I’m a day late, but I had some thoughts on the 30th anniversary of MTV this morning during my commute to work. The Boston Globe had a great collection of the first 10 videos to air on MTV which set the Wayback Machine into overdrive for me.
It was the fall of 1981. My family and I had been living in Rome, Italy for a few months while my dad attended the NATO Defense College, our first of several years in Europe. The house my parents had always dreamed of buying was being put on the market and my folks were being offered first refusal. So, once dad returned from Turkey (after frantic calls from my mother), we were off for a visit home to Boston.
At this point in time, I considered myself a victim. I had no TV. Gone were the days of watching Woody Woodpecker and Scooby Doo when I came home from school. There would be no more reward of Mork & Mindy for cleaning my plate at dinner. We were living in a furnished apartment in Rome with no TV, and even when we moved to Naples the following summer, our TV remained in storage back in the US. Small consolation was the fact that there was no English language programming in Italy at the time anyway (though the advent of the SEB years later would sting terribly…). The biggest treat was when our neighbors across the street would go on vacation and lend us their TV and betamax. (I still have a fond place in my heart for The French Connection, High Anxiety, Chariots of Fire and Gallipoli.)
So, home we came. But, no salve would be immediately forthcoming for my television withdrawal. My grandmother’s black and white set only got three channels, and even then, was only turned on for the evening news. But, fear not 8 year old me! One weekend my mother and I went to the North Shore to visit my aunt and cousins. It was here that I was introduced to… cable television. Whoa. More channels than the dial on our old TV could handle! Color! Terrible programming that didn’t matter because it was TV!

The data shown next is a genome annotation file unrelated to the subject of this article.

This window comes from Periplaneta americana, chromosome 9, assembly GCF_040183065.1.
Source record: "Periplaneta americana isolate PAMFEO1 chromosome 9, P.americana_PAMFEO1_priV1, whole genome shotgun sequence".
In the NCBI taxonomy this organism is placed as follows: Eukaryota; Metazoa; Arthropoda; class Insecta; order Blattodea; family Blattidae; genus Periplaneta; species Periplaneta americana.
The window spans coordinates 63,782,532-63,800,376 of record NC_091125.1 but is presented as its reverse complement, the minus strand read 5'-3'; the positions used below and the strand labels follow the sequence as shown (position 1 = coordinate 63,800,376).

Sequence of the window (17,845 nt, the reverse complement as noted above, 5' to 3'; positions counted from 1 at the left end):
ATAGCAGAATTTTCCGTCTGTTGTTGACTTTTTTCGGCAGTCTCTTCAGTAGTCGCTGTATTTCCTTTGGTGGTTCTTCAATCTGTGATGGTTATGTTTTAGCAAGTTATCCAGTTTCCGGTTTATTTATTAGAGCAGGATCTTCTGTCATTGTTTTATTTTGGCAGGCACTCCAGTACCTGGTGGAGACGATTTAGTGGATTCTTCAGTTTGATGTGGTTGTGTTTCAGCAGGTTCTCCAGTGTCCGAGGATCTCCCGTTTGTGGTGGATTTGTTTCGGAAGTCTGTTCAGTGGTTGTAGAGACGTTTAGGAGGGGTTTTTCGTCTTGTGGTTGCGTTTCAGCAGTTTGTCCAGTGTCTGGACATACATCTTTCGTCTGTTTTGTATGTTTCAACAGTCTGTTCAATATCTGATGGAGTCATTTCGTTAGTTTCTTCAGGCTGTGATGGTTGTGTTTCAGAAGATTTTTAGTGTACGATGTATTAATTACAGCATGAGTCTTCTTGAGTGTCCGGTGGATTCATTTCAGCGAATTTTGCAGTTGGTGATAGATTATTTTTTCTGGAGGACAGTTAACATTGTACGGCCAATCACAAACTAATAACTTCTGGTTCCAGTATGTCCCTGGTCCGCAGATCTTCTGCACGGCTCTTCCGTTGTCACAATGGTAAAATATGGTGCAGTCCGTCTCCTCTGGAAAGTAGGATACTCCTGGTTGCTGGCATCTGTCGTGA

And then, it happened.
My cousins were somehow able to convince me to turn off the Atari (another miracle of modern science!) and watch some “MTV.” I had no idea what the ‘M’ stood for, but thought that it could only be good. The channel came on and a collision of color and sound hit my brain. A flag emblazoned with the MTV logo changed colors while a guitar riff roared. the next thing I knew Pat Benatar was on the screen and “You Better Run” seized control of my brain.
Needless to say, I was hooked. The Buggles told me that video killed the radio star, which if MTV was any indication, was just fine with me. I felt bad that some woman wouldn’t dance with Rod Stewart. I better, I better, I bet that The Who were awesome. I didn’t have brass in my pocket, but Chrissie Hynde made me, made me notice. It was weird seeing some of the bands that only knew through listening to my sister’s record collection, but I didn’t care. I was an MTV junkie. I was never going back to Europe. A week later an Army C-130 would drag me across the Atlantic, while I slowly went through withdrawal in my bucket seat. But, that time sitting in a bean bag chair and watching MTV would stay with me throughout.
Well, MTV never made it to Europe in my time, but trips home became more interesting. When we finally moved back to the US in 1985 MTV had become a staple of cable television and people thought my love of it was a bit odd. VH1 had launched as well, but I was (at that time) well out of their demographic (though sadly that doesn’t appear to be the case anymore…). We finally got our own cable TV in our house in NJ, and a VCR! I could record MTV, Star Trek at 11 pm on WPIX and some of my favorites on Nickelodeon (provided my mother didn’t change the channel while I was at school).
When I was living in Egypt in 1997, my roommate and I sprung for cable television and MTV International caught us up on everything we weren’t missing in the US music scene. I had never liked Indian music before, but it was far better than what was coming out of America at the time (at least in video format…).
It’s disappointing what MTV has since become. As Viacom desperately tries to stay one step ahead of what’s hip, but falls 13 steps behind, MTV has receded into an anachronism. I would never let my kids watch it now, except maybe as punishment or as a warning of what too much hair product can do to the human brain.
But, in the fall of 1981, MTV changed my life (and my taste in music) for the better.